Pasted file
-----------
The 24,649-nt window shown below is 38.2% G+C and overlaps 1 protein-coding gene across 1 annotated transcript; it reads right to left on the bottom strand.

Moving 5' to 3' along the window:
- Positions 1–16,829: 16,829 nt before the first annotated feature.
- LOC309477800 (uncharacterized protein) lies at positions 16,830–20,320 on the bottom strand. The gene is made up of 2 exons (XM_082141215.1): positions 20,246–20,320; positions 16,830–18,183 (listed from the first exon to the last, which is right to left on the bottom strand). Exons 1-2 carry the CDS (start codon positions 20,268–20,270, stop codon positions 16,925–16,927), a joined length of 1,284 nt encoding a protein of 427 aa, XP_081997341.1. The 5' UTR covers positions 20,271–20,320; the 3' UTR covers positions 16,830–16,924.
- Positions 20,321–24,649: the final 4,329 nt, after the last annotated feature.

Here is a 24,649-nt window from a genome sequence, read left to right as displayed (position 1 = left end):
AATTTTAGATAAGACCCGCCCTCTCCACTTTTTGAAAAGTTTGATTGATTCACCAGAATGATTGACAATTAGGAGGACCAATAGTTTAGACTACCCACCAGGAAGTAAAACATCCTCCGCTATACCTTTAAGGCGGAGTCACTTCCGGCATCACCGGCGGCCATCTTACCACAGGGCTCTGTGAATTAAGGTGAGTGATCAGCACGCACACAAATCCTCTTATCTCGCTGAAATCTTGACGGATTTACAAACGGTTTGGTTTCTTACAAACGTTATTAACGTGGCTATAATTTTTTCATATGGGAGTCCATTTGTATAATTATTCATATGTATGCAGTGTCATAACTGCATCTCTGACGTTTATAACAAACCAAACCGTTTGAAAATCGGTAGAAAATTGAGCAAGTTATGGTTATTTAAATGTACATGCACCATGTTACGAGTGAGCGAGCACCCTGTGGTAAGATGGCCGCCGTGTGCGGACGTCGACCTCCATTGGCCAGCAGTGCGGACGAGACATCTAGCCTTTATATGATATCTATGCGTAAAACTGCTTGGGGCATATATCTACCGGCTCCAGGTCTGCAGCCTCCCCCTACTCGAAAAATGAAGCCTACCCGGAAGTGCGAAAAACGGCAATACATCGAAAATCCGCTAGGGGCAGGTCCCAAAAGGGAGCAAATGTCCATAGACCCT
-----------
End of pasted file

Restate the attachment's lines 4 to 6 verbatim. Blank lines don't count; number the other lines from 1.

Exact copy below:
- LOC309477800 (uncharacterized protein) lies at positions 16,830–20,320 on the bottom strand. The gene is made up of 2 exons (XM_082141215.1): positions 20,246–20,320; positions 16,830–18,183 (listed from the first exon to the last, which is right to left on the bottom strand). Exons 1-2 carry the CDS (start codon positions 20,268–20,270, stop codon positions 16,925–16,927), a joined length of 1,284 nt encoding a protein of 427 aa, XP_081997341.1. The 5' UTR covers positions 20,271–20,320; the 3' UTR covers positions 16,830–16,924.
- Positions 20,321–24,649: the final 4,329 nt, after the last annotated feature.

Here is a 24,649-nt window from a genome sequence, read left to right as displayed (position 1 = left end):